A Fatal Accident in Zimbabwe Reveals the Costs of Informal Gold Mining

A Fatal Accident in Zimbabwe Reveals the Costs of Informal Gold Mining
Men carry a body bag during rescue operations at a flooded mine in Kadoma, Zimbabwe, Feb. 16, 2019 (AP photo by Tsvangirayi Mukwazhi).

Zimbabwe’s informal mining sector is in the spotlight after an accident at a gold mine killed at least 24 people last month. As many as 70 informal miners were believed to be working inside two abandoned mineshafts near the town of Battlefields, southwest of Harare, when the underground tunnels were flooded by water from a burst dam. Eight miners were rescued but others are unaccounted for and feared dead, as authorities struggled to drain water from the shafts.

President Emmerson Mnangagwa officially declared a state of disaster and pledged all available government resources for rescue efforts. According to many mining experts, the accident was entirely preventable. Augustine Makoni, a veteran of Zimbabwe’s gold mining industry who serves on the executive board of the Gold Mining Association of Zimbabwe, tells WPR in an interview that the mineshafts were left open when they should have been sealed. “The necessary reclamation of those shafts and closing them up—that was not done,” he says. “I then put the blame squarely on the regulatory and supervisory authority.”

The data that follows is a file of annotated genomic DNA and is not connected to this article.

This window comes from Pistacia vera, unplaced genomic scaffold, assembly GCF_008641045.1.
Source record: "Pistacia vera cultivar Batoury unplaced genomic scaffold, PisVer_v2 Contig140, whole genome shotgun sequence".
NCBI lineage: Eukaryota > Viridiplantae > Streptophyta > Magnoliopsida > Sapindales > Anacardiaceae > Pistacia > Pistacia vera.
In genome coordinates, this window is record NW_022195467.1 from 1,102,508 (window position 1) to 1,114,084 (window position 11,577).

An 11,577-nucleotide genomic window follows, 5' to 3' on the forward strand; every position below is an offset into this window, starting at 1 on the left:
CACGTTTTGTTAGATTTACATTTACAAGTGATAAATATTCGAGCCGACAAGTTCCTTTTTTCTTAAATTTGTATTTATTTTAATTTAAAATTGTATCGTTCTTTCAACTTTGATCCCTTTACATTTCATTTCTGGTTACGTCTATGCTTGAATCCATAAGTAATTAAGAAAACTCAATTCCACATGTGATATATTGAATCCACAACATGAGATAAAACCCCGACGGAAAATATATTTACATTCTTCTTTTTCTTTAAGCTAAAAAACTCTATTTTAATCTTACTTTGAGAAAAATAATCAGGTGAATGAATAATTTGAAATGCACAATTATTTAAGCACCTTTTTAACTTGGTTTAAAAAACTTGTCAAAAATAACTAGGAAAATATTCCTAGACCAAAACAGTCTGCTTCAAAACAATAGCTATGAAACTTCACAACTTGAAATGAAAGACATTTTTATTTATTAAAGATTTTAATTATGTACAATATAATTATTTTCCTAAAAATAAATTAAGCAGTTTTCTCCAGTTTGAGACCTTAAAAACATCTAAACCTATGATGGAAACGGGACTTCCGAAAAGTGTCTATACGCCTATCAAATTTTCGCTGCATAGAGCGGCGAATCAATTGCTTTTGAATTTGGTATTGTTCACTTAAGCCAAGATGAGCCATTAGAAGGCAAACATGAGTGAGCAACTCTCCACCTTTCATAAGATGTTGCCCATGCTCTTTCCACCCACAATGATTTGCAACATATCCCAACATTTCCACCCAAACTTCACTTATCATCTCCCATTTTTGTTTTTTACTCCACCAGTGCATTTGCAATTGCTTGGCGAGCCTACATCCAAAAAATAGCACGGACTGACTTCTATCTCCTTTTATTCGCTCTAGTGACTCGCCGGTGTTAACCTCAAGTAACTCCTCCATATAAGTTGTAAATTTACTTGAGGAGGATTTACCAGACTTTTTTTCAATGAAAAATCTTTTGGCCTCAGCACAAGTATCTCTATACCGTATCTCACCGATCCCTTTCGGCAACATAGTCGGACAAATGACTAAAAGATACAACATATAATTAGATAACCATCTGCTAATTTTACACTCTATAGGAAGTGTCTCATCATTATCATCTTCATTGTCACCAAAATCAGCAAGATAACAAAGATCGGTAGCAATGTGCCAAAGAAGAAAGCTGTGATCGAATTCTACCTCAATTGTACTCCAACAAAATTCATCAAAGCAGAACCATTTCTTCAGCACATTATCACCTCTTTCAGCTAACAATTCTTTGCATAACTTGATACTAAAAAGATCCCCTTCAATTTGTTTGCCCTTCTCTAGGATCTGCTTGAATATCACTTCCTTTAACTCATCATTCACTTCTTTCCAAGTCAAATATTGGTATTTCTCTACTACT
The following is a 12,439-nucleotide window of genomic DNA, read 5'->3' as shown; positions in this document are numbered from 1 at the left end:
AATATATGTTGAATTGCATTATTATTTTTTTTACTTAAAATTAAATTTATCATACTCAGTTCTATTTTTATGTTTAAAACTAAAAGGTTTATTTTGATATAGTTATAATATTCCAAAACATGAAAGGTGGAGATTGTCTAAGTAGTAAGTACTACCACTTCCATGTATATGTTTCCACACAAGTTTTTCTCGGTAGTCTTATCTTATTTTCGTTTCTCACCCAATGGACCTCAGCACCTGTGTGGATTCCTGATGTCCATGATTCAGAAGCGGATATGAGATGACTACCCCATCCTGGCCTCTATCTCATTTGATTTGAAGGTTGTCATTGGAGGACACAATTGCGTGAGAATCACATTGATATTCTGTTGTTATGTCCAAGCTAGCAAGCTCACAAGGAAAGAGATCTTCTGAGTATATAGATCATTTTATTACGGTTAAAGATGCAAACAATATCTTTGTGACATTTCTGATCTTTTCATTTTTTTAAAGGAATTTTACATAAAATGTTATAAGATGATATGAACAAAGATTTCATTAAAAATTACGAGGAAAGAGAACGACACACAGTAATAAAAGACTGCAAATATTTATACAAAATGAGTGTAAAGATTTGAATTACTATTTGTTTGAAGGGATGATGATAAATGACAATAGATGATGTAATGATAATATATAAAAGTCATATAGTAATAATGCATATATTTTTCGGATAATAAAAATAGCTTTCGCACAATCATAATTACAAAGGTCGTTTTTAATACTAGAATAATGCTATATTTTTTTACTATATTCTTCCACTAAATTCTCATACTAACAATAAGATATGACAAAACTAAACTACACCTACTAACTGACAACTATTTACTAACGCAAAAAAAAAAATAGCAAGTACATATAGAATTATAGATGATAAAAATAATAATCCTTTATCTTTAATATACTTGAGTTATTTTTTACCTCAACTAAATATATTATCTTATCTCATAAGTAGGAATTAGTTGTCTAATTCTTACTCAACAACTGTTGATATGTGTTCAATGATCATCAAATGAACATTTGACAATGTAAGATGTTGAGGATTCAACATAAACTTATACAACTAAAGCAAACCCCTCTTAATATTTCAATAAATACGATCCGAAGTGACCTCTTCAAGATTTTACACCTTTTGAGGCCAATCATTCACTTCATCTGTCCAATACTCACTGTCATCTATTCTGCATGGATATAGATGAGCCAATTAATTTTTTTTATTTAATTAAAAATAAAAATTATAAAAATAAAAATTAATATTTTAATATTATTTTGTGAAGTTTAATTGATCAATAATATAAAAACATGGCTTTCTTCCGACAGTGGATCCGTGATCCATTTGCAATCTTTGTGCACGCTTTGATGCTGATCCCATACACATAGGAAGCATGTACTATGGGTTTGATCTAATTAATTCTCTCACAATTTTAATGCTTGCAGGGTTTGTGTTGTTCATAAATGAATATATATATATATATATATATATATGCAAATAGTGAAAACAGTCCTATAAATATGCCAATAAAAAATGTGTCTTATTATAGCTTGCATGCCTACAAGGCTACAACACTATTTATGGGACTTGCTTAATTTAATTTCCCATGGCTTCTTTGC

Such incidents are common in mineral-rich Zimbabwe, where nearly every province has significant gold deposits. A lack of economic opportunities in other sectors leads many people to seek work in abandoned gold mines, where significant profit can be made with little training and only rudimentary equipment. But the conditions are extremely dangerous. In addition to the risks of mineshafts flooding or collapsing, informal miners often become sick from long-term exposure to harmful substances used in the gold extraction process, like cyanide and mercury.

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